The Abu Lawha, the largest Nabataean tomb at the desert archaeological site of Madain Saleh, in Al Ula city, 1043 km (648 miles) northwest of the capital Riyadh, Saudi Arabia. Madain Saleh, also known as Al-Hijr, which was added on July 6, 2008 to UNESCO’s World Heritage List. Madain Saleh, the largest conserved site of the civilization of the Nabataeans south of Petra in Jordan, Madain Saleh is the first World Heritage site in Saudi Arabia.
Madain Saleh grave.
Mada’in Saleh, also called Al-Hijr or Hegra, is a pre-Islamic archaeological site. A majority of the vestiges date from the Nabatean kingdom (1st century CE). The site constitutes the kingdom’s southernmost and largest settlement after Petra, its capital. Traces of Lihyanite and Roman occupation before and after the Nabatean rule, respectively, can also be found in situ, while accounts from the Qur’an tell of an earlier settlement of the area by the tribe of Thamud in the 3rd millennium BC.
In 2008, for its well-preserved remains from late antiquity, especially the 131 rock-cut monumental tombs, with their elaborately ornamented façades, of the Nabatean kingdom, UNESCO proclaimed Mada’in Saleh as a site of patrimony, becoming Saudi Arabia’s first World Heritage Site.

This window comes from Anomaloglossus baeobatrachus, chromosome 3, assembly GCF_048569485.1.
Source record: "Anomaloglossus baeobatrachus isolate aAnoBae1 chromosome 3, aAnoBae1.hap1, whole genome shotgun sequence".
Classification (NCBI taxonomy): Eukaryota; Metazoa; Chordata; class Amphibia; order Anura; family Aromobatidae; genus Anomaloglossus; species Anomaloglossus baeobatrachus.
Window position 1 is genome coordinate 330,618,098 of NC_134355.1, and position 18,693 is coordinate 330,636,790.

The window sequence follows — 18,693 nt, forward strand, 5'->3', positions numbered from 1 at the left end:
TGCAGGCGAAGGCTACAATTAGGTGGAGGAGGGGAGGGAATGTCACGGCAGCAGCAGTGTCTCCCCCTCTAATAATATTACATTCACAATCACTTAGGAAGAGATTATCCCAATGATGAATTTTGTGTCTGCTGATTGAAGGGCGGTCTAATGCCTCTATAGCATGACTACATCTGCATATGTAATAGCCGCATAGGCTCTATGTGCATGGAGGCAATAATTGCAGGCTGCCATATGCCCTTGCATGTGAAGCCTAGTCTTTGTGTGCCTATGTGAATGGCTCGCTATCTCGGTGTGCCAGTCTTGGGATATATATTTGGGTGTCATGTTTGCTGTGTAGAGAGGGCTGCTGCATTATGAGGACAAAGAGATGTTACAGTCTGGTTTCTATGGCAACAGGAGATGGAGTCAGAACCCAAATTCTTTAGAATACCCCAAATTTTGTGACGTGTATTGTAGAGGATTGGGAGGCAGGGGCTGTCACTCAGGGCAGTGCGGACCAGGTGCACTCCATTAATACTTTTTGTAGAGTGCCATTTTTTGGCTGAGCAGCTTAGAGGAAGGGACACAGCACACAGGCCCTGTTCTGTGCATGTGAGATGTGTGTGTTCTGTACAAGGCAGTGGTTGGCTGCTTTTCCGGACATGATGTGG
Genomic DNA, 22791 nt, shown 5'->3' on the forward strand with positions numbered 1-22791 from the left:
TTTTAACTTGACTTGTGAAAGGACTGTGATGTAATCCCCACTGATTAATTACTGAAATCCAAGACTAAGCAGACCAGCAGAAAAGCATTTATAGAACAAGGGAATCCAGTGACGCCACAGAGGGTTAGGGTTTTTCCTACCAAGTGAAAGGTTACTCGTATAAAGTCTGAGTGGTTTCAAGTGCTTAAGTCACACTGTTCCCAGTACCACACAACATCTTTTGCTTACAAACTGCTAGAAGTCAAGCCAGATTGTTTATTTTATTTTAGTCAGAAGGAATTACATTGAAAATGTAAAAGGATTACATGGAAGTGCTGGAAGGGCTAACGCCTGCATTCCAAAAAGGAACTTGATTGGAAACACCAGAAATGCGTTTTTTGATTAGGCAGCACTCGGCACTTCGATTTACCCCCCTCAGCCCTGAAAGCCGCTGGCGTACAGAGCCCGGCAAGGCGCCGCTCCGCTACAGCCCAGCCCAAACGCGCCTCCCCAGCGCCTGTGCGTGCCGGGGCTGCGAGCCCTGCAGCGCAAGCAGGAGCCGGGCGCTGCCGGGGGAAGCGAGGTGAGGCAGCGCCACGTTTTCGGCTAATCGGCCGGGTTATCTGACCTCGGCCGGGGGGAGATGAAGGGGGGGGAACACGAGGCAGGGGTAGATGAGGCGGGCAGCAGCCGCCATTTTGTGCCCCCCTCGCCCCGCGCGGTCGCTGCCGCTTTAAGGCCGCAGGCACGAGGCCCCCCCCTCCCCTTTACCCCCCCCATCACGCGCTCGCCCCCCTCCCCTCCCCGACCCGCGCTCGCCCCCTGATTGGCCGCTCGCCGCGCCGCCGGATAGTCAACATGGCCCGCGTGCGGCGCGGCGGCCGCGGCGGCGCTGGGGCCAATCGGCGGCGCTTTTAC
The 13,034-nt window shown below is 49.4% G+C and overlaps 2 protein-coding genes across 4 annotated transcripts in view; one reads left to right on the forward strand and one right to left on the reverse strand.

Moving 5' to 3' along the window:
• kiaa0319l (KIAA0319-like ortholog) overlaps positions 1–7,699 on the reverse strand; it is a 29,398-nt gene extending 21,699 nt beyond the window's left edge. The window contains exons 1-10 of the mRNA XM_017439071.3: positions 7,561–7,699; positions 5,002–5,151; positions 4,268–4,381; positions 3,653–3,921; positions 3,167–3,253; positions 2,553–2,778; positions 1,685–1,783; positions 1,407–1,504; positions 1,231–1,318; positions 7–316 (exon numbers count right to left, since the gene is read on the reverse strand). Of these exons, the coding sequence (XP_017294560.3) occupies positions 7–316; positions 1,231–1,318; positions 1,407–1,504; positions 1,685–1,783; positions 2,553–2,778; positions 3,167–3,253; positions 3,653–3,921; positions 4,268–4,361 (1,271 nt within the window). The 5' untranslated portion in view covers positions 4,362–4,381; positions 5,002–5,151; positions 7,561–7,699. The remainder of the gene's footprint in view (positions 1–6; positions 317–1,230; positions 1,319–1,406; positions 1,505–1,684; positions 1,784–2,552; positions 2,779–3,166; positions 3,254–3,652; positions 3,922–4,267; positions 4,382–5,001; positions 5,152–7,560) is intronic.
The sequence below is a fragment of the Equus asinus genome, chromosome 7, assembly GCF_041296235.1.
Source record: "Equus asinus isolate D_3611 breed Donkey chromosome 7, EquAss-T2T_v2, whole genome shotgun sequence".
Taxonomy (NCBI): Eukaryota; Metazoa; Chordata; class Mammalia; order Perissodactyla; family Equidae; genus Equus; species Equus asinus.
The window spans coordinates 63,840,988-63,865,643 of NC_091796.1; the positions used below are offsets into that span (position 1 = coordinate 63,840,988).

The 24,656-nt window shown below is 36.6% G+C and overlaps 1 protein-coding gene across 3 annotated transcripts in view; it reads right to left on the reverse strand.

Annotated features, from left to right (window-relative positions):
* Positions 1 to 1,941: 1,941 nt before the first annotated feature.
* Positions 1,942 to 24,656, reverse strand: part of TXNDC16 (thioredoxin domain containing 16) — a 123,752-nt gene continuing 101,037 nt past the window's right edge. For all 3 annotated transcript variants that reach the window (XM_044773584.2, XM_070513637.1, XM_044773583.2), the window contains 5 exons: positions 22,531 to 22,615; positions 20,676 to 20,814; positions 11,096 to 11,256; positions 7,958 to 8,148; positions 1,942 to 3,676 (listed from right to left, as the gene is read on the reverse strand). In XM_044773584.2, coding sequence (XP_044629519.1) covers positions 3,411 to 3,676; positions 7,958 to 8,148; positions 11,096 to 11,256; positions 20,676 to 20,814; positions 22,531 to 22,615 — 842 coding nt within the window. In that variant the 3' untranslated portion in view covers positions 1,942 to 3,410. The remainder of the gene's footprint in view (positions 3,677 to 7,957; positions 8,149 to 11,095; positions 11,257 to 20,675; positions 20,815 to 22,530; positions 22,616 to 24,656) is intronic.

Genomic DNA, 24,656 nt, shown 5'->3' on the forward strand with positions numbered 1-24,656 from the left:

The place is currently known as Mada’in Saleh, Arabic for “Cities of Saleh,” which was coined by an Andalusian traveler in 1336 AD. The name “Al-Hijr,” Arabic for “rocky place,” has also been used to allude to its topography. Both names have been mentioned in the Qur’an when referring to the settlements found in the locality. The ancient inhabitants of the area, the Thamudis and Nabateans, referred to the place as “Hegra”.
Old Jewish grave.
Location: The archaeological site of Mada’in Saleh is situated 20 km (12.4 mi) north of the Al-`Ula town, 400 km (248.5 mi) north-west of Medina, and 500 km (310.7 mi) south-east of Petra, in modern-day Jordan.